We're going to try and keep this post brief, but during our review of Michael's oversigning essay on his site, Braves and Birds, we couldn't help but think about the topic of APR - Academic Progress Rate. APR is basically a way for the NCAA to attempt to determine if student-athletes are making academic progress towards graduation. Here is press release from the NCAA on APR; warning, you are very likely to go cross-eyed while reading the press release.
Not trying to be cynical here, but something about the NCAA's APR system just doesn't seem right. It's as if the NCAA is trying to put a number on something that you really can't put a number on...academic progress seems more like a subjective matter to us. Is the NCAA concerned with student-athletes getting a quality education and a meaningful degree, or do they just want some sort of proof that college athletics are not a farm league for the NFL and NBA.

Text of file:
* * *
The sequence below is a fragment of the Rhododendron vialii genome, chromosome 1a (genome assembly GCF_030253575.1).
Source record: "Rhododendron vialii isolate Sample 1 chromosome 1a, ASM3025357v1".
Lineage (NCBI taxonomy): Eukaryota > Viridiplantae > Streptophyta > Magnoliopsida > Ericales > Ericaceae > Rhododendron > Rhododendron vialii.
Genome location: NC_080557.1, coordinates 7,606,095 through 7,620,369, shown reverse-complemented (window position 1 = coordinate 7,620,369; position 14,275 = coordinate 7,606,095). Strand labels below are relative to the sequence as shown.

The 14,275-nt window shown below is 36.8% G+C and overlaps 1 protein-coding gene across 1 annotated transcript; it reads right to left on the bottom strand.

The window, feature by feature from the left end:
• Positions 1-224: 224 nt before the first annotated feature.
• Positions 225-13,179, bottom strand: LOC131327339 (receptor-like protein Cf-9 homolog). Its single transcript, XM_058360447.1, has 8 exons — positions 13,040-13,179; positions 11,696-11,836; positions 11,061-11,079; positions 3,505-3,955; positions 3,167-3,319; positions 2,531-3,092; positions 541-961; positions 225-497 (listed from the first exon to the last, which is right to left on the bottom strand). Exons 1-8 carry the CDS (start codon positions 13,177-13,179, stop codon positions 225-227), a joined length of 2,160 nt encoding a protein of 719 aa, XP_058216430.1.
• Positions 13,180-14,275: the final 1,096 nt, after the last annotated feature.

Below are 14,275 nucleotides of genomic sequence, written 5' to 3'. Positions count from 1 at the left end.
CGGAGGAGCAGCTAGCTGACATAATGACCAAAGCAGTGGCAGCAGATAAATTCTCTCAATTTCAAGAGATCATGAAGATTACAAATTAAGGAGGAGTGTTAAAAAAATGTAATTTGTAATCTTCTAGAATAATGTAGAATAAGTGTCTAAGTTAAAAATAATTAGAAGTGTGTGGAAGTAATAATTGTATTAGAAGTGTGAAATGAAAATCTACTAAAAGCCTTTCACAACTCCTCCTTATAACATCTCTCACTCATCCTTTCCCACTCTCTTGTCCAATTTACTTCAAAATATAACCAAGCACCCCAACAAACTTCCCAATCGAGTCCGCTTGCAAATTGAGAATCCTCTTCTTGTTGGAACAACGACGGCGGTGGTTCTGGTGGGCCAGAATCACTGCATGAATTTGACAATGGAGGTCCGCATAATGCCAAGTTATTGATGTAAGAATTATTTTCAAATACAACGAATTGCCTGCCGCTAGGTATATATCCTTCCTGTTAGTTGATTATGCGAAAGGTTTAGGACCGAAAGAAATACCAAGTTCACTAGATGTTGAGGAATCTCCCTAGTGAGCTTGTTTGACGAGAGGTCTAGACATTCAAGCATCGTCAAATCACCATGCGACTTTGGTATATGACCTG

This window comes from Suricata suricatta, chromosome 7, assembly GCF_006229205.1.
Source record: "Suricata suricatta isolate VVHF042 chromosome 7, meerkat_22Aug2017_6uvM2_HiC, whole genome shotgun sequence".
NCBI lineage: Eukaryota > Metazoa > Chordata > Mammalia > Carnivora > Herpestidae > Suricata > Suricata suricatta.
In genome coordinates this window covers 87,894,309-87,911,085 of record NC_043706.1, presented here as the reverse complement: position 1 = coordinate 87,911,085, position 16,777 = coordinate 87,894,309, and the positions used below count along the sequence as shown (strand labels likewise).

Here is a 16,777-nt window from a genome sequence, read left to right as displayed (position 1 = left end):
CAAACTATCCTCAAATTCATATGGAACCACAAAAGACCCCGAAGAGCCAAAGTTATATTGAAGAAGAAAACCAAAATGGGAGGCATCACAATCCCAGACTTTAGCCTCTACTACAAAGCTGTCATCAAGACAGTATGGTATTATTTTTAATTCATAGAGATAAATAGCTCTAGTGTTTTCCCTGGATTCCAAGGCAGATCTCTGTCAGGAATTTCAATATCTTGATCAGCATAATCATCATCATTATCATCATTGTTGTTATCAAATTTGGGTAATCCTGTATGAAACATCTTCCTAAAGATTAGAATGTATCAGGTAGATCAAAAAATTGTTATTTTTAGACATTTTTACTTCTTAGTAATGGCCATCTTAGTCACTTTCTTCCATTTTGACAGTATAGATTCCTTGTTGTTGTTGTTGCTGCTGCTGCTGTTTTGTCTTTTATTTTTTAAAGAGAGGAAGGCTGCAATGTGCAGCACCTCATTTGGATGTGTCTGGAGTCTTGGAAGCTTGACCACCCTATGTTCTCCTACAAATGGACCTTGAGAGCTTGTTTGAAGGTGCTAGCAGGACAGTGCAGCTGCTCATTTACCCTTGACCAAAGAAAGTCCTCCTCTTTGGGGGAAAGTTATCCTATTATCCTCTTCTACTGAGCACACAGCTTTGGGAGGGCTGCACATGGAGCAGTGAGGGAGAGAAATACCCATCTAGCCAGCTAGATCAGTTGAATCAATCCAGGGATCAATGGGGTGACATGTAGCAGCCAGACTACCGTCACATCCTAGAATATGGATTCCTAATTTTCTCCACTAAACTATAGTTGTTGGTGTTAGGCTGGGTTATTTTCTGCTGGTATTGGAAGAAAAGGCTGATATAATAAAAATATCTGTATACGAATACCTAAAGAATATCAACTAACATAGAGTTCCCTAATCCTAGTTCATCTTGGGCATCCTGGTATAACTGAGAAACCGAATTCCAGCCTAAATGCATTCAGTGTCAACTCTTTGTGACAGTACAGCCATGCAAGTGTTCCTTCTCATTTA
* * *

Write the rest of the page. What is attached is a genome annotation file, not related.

Dennis Dodd is not buying it either:
"And what is happening is not promising, even if you have a shred of skepticism in academic reforms. You can identify if you've ever chased a number -- sales quota, commission, etc. It's less about the process, more about getting to the number. It's easy to agree with Ridpath when he says some schools are more interested in chasing the 925 APR cutoff score than in meaningful degree programs."
What does this have to do with oversigning and Michael's essay???
Ole Miss was the only school in the SEC hit with scholarship reductions because of APR issues; with a score of 910 Ole Miss was penalized 3 scholarships in football for the 2010 recruiting class. Schools must score 925 or above to avoid penalty. Ironically, Ole Miss was one of only two BCS schools to be hit with APR penalties in football, Minnesota was the other school.
If the topic of oversigning had a twin brother from a different mother, it would be the topic of APR. Much like playing tricky games with recruiting numbers to run through more players (either to get a competitive advantage or to subsidize academic and character-based attrition), we're almost certain there are tricky games being played with the APR numbers.